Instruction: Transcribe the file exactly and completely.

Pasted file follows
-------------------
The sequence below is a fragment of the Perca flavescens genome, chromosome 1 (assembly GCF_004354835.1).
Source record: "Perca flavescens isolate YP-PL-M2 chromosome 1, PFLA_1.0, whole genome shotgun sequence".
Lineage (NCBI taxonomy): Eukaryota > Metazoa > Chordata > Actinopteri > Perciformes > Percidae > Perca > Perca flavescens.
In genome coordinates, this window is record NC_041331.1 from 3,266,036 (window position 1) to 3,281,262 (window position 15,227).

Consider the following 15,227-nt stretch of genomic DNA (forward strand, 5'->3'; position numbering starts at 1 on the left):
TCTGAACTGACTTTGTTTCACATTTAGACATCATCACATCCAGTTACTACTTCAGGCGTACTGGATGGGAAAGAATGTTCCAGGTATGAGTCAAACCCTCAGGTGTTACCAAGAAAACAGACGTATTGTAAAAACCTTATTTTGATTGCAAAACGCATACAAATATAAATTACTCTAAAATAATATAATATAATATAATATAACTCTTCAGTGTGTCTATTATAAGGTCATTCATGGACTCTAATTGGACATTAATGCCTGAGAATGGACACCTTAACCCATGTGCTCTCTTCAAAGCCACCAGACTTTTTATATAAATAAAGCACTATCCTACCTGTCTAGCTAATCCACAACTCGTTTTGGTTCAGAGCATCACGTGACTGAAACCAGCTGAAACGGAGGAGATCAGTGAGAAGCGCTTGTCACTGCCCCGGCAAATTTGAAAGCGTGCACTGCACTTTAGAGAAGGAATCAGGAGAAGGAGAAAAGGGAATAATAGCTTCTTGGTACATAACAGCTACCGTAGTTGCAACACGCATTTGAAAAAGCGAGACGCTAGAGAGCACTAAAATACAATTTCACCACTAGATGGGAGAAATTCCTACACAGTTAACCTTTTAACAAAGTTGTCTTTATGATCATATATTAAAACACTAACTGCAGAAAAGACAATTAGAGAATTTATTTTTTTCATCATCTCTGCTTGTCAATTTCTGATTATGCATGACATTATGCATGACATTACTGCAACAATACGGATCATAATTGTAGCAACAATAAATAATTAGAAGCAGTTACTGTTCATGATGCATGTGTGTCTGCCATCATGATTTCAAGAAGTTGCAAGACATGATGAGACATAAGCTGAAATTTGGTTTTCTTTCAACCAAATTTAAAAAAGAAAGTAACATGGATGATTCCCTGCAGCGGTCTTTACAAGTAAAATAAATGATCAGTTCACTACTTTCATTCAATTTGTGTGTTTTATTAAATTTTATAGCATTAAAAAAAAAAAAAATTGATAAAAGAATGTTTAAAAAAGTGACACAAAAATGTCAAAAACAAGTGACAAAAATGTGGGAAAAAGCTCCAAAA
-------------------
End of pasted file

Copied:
The sequence below is a fragment of the Perca flavescens genome, chromosome 1 (assembly GCF_004354835.1).
Source record: "Perca flavescens isolate YP-PL-M2 chromosome 1, PFLA_1.0, whole genome shotgun sequence".
Lineage (NCBI taxonomy): Eukaryota > Metazoa > Chordata > Actinopteri > Perciformes > Percidae > Perca > Perca flavescens.
In genome coordinates, this window is record NC_041331.1 from 3,266,036 (window position 1) to 3,281,262 (window position 15,227).

Consider the following 15,227-nt stretch of genomic DNA (forward strand, 5'->3'; position numbering starts at 1 on the left):
TCTGAACTGACTTTGTTTCACATTTAGACATCATCACATCCAGTTACTACTTCAGGCGTACTGGATGGGAAAGAATGTTCCAGGTATGAGTCAAACCCTCAGGTGTTACCAAGAAAACAGACGTATTGTAAAAACCTTATTTTGATTGCAAAACGCATACAAATATAAATTACTCTAAAATAATATAATATAATATAATATAACTCTTCAGTGTGTCTATTATAAGGTCATTCATGGACTCTAATTGGACATTAATGCCTGAGAATGGACACCTTAACCCATGTGCTCTCTTCAAAGCCACCAGACTTTTTATATAAATAAAGCACTATCCTACCTGTCTAGCTAATCCACAACTCGTTTTGGTTCAGAGCATCACGTGACTGAAACCAGCTGAAACGGAGGAGATCAGTGAGAAGCGCTTGTCACTGCCCCGGCAAATTTGAAAGCGTGCACTGCACTTTAGAGAAGGAATCAGGAGAAGGAGAAAAGGGAATAATAGCTTCTTGGTACATAACAGCTACCGTAGTTGCAACACGCATTTGAAAAAGCGAGACGCTAGAGAGCACTAAAATACAATTTCACCACTAGATGGGAGAAATTCCTACACAGTTAACCTTTTAACAAAGTTGTCTTTATGATCATATATTAAAACACTAACTGCAGAAAAGACAATTAGAGAATTTATTTTTTTCATCATCTCTGCTTGTCAATTTCTGATTATGCATGACATTATGCATGACATTACTGCAACAATACGGATCATAATTGTAGCAACAATAAATAATTAGAAGCAGTTACTGTTCATGATGCATGTGTGTCTGCCATCATGATTTCAAGAAGTTGCAAGACATGATGAGACATAAGCTGAAATTTGGTTTTCTTTCAACCAAATTTAAAAAAGAAAGTAACATGGATGATTCCCTGCAGCGGTCTTTACAAGTAAAATAAATGATCAGTTCACTACTTTCATTCAATTTGTGTGTTTTATTAAATTTTATAGCATTAAAAAAAAAAAAAATTGATAAAAGAATGTTTAAAAAAGTGACACAAAAATGTCAAAAACAAGTGACAAAAATGTGGGAAAAAGCTCCAAAA